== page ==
Do You Have an Anxious Dog? Try Swaddling

Research, practice shows that swaddling can soothe anxious animals. Learn how to wrap your pup.

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Neurodevelopment, newborns, and nervous furry friends. Normally, you might not think of an immediate connection here — but as it turns out, a behavioral tool that links the first two can have measurable advantages for the third. If you’re a parent, you may have employed this tool countless times without ever considering the science behind the approach. Known alternately as “maintained pressure,” “deep touch pressure,” and “swaddling,” it can lead to pronounced, lasting levels of soothing, stress-reduction, and even sleep.

According to Dr. William Sears, author of The Baby Sleep Book, brief intervals of swaddling represent one of the most time-tested baby-calming techniques — possibly because this “closely-wrapped” feeling reminds infants of being safely supported in the womb.

Yet perhaps there’s more going on than meets the eye. I’ve talked with parents who say they use a swaddling approach with autistic children experiencing anxiety. Having done music work with autistic grade-schoolers, I’ve seen firsthand how disorders on the autism spectrum can strongly impact social interaction and sensory stimulation. Unfortunately, however, the same “sensory overload” feeling that can lead to anxiety often makes it uncomfortable (or entirely impractical) for those with autism to seek the comfort of close human proximity.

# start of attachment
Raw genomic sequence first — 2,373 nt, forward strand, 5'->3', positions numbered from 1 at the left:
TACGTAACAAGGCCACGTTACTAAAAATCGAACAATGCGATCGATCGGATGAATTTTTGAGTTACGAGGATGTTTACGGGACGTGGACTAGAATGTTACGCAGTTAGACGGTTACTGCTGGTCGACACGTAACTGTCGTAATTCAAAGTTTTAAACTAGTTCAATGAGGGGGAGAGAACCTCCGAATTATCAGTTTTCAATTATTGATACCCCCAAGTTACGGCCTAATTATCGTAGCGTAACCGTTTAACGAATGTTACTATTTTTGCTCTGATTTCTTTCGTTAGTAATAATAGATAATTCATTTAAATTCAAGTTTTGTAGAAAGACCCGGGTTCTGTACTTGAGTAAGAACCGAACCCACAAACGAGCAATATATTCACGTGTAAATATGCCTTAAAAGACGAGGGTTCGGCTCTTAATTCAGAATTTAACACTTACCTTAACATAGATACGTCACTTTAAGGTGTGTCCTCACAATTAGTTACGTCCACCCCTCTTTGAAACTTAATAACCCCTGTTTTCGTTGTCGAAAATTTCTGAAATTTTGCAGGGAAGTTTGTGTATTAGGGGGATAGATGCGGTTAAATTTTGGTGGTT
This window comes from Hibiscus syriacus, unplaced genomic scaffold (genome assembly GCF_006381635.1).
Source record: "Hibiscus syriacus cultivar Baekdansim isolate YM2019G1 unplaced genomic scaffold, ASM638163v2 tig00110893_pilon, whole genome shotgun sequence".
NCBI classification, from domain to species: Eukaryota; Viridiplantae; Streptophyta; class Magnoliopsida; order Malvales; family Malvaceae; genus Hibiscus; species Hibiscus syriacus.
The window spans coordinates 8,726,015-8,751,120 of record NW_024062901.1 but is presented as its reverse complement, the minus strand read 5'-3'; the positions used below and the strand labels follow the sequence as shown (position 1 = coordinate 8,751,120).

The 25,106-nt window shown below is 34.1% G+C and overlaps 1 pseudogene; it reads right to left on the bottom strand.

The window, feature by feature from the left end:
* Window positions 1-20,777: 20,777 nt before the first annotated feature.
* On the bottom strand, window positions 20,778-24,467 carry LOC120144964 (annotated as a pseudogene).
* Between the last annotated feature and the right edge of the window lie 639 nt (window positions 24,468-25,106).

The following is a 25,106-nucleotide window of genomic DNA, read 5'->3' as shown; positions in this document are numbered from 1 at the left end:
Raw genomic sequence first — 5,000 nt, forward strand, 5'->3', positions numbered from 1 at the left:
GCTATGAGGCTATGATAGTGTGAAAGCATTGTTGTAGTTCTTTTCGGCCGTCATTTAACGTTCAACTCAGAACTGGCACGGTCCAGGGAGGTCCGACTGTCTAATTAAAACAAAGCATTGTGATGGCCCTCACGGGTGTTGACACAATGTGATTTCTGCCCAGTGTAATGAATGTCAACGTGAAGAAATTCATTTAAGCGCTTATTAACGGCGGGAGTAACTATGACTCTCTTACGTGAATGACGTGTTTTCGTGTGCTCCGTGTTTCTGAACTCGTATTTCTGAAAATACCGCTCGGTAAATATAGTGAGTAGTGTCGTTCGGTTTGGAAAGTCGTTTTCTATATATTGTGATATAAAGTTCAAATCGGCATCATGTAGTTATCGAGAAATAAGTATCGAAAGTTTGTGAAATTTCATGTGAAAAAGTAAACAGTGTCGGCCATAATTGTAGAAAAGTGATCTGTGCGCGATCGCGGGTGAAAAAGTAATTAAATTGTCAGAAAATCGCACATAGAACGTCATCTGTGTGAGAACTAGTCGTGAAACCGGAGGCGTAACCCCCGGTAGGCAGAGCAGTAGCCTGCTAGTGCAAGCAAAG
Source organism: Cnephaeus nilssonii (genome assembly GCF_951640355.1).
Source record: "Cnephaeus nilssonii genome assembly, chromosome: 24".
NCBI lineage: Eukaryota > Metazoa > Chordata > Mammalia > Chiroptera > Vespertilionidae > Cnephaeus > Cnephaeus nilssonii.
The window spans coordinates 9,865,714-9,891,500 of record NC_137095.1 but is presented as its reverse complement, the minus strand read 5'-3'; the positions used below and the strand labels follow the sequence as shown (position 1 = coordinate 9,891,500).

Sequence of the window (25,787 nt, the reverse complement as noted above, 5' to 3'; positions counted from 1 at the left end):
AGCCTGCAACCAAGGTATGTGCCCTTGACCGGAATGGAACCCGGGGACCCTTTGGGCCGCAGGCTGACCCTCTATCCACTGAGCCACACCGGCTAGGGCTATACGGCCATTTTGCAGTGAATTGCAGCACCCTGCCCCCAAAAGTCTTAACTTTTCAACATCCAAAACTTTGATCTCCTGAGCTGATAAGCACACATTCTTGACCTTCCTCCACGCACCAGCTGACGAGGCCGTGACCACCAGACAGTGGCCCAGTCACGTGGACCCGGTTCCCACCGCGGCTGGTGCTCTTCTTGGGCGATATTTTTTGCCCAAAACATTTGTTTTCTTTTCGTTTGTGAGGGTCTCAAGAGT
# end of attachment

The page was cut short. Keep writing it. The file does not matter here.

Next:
Swaddled baby by Shutterstock.
Swaddled baby by Shutterstock.

Diagnosed with autism in 1950, Dr. Temple Grandin has conducted eye-opening research that appears to suggest certain correlations between human and animal sensory perception. Dr. Grandin earned a bachelor’s degree in psychology from Franklin Pierce College; a master’s degree in animal sciences from Arizona State University; and a doctoral degree in animal sciences from the University of Illinois. But she has publicly recounted bouts of overwhelming anxiety in her younger years. She mentions discovering that sustained deep pressure would frequently help to alleviate such feelings. In particular, she says, wrapping herself in blankets or soft cushions would often prove especially calming.